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Old 28-11-2011, 08:57   #16
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Re: Voyaging with ZERO navigation tools - how risky?

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The Vikings used a calcite crystal to find the sun...
My old college prof said cordierite was also used as a Viking nav instrument.

There's a roadcut for one of the exits on Route 9 north of Old Saybrook in CT where you can hack a cordierite out the bedrock.
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Old 28-11-2011, 09:03   #17
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Re: Voyaging with ZERO Navigation Tools - How Risky ?

Reading the opening chapters of James Michener's Hawaii would give you a pretty good idea.
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Old 28-11-2011, 09:12   #18
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Re: Voyaging with ZERO Navigation Tools - How Risky ?

No way in hell are you going to cross an ocean and be lined up for a channel with no tools to do it with. You could keep the boat in a +/- 30 degree heading but that's a lot of error.
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Old 28-11-2011, 09:19   #19
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Re: Voyaging with ZERO Navigation Tools - How Risky ?

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No way in hell are you going to cross an ocean and be lined up for a channel with no tools to do it with. You could keep the boat in a +/- 30 degree heading but that's a lot of error.
What would you do now, if you were forced to make a landfall for which no charts existed?
I think that was part of DOJ's context.
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Old 28-11-2011, 09:27   #20
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Re: Voyaging with ZERO Navigation Tools - How Risky ?

It would be pretty easy to sail by latitude using Polaris. All it would take is a simple protractor to measure its elevation above the horizon. Previously known islands could be found by sailing at their known latitude by sailing east or west towards a particular island. No chart is needed to already know a latitude.

The sun could be a rough compass during the day. Everyone knows it rises in the east and sets in the west. When it is at its highest (Local Apparent Noon) it is to the South. (above the Tropic of Cancer for all of the time) At civil twilight you pick a star rising in the east and use that as a rough indicator of direction at night.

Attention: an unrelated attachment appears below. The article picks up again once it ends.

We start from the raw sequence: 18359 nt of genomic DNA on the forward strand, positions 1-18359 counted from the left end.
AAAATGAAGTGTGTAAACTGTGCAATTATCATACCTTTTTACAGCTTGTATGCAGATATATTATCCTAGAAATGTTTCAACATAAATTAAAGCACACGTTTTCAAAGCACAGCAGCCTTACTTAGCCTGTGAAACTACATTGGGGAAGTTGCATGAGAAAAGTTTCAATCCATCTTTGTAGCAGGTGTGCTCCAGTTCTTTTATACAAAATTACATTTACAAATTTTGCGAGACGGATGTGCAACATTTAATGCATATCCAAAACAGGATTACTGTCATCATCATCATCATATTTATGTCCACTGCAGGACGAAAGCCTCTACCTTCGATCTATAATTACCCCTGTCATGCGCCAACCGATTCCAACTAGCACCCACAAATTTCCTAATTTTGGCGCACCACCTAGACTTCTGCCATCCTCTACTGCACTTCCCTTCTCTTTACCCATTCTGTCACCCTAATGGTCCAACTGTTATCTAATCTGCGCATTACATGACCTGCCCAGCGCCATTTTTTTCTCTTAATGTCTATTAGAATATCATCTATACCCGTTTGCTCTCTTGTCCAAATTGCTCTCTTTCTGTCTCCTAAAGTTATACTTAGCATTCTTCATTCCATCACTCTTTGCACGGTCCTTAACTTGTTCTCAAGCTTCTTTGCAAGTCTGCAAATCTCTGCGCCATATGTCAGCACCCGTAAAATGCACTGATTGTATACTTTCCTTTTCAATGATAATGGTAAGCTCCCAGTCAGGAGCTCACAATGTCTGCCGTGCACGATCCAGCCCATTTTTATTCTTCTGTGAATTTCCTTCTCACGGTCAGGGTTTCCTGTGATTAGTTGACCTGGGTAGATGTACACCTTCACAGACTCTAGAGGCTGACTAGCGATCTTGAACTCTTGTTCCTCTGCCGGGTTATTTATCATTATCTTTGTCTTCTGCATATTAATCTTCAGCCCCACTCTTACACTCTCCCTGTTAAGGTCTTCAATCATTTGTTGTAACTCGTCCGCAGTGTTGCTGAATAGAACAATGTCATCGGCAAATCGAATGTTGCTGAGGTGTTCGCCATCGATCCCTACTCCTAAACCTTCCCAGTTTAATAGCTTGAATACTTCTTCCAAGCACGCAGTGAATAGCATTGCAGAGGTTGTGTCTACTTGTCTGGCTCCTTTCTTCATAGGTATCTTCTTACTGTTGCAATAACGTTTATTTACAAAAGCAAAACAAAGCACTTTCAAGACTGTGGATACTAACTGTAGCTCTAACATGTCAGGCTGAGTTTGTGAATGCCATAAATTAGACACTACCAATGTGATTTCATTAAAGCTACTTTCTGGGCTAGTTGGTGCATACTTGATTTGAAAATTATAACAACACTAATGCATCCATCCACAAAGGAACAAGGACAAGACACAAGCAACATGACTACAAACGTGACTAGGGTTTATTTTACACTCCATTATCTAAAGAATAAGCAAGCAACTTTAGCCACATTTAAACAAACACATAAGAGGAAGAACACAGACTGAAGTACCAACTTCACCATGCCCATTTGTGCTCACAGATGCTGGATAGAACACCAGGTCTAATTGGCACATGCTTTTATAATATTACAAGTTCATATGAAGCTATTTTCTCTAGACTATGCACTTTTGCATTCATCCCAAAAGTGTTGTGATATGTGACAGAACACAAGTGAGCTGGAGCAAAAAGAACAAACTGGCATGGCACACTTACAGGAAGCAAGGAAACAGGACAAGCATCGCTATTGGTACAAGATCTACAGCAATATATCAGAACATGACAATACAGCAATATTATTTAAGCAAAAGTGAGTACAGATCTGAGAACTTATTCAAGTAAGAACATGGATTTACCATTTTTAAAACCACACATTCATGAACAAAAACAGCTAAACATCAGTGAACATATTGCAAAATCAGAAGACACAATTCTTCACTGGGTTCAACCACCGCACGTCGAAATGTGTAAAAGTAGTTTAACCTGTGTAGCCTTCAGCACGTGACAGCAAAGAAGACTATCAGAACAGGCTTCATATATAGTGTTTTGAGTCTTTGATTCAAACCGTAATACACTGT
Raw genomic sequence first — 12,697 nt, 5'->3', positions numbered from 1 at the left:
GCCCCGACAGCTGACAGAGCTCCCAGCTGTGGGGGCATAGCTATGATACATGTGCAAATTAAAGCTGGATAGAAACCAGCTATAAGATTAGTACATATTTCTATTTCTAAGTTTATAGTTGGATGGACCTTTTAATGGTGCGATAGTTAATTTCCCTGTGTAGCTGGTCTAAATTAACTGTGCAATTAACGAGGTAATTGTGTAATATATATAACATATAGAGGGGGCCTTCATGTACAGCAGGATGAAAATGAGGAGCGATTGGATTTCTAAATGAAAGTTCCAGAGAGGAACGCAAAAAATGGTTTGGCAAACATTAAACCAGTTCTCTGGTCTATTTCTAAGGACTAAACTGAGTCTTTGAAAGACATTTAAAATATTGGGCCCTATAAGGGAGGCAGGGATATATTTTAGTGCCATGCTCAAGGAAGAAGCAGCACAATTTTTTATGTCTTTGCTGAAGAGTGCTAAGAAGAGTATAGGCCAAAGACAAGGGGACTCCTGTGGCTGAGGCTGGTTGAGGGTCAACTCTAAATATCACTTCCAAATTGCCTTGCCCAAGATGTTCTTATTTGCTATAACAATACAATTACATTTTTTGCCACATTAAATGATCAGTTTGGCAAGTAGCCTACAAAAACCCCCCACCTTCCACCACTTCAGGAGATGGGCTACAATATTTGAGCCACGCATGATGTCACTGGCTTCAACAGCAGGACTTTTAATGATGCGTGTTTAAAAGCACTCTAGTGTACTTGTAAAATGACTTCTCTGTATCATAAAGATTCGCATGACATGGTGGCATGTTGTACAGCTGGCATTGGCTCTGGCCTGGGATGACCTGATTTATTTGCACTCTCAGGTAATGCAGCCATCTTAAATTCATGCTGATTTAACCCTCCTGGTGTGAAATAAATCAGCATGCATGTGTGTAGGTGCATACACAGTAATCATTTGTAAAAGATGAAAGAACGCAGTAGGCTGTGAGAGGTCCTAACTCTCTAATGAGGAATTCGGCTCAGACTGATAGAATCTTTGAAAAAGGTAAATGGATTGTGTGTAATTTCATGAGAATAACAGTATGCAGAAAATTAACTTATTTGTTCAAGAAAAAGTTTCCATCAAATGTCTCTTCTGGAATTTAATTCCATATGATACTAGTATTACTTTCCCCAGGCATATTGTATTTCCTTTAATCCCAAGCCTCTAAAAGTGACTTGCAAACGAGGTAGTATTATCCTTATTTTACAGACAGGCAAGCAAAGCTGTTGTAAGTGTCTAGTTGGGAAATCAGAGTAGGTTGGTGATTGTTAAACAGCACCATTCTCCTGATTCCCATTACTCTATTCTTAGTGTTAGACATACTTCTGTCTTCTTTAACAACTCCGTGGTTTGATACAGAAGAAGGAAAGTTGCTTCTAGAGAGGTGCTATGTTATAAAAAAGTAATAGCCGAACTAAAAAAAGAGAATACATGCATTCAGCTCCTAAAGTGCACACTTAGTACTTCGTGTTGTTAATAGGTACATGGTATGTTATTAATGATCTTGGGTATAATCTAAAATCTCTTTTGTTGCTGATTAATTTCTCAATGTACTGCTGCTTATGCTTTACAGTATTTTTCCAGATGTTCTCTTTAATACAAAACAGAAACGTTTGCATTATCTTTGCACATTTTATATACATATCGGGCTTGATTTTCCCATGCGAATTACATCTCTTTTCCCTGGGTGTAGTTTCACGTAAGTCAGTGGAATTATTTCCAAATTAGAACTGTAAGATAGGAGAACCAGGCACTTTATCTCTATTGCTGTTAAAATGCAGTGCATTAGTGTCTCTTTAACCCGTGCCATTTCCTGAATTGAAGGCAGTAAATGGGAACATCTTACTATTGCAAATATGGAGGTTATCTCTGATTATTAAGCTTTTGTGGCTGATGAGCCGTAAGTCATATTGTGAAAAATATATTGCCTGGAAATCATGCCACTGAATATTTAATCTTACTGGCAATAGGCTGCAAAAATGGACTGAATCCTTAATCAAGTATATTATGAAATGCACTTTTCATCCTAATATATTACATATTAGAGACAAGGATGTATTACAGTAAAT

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Old 28-11-2011, 09:49   #21
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Re: Voyaging with ZERO navigation tools - how risky?

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For myself, I'm pretty sure I can find North south east and west without a compass. + DR guestimating speed... Hitting an Island might be a bit difficult, but landing in Europe or Africa would be no problem
As long as you don't care where you land.
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Old 28-11-2011, 09:50   #22
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Re: Voyaging with ZERO Navigation Tools - How Risky ?

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The sun could be a rough compass during the day.
And prevailing winds too, I'm sure.
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Old 28-11-2011, 10:37   #23
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Re: Voyaging with ZERO Navigation Tools - How Risky ?

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What would you do now, if you were forced to make a landfall for which no charts existed?
I think that was part of DOJ's context.
Honestly? I'd aim for a huge land mass (like head east across the Atlantic) and then sail up or down the coast until I could drop anchor and/or ask someone where the hell I was. When I was completely dumb and new to the water I got myself lost on a coast line and had to buzz past a pier and yell up to the fisherman and ask them where I was so it won't be the second time I've done such a thing.

You couldn't even keep a DR plot running without a compass.
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Old 28-11-2011, 11:03   #24
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Re: Voyaging with ZERO Navigation Tools - How Risky ?

If you can maintain heading to some sort of reasonable accuracy, there's always the standard offset technique of aiming to one side of the known destination and then running down the coast to it. Someone who had memorized some trig ratios and knew the origin and destination latitudes could probably make a sort of protractor out of cardboard to use to make an angle from Polaris.
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Old 28-11-2011, 11:07   #25
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Re: Voyaging with ZERO Navigation Tools - How Risky ?

There is a terrific on almost exactly this called "Emergency Navigation" by David Burch. I have always carried it on board, both in case we get completely fired by lightening (loosing compass and watches in addition to the gps), but also simply because its a fascinating way to approach navigation, from the very elementary ground up.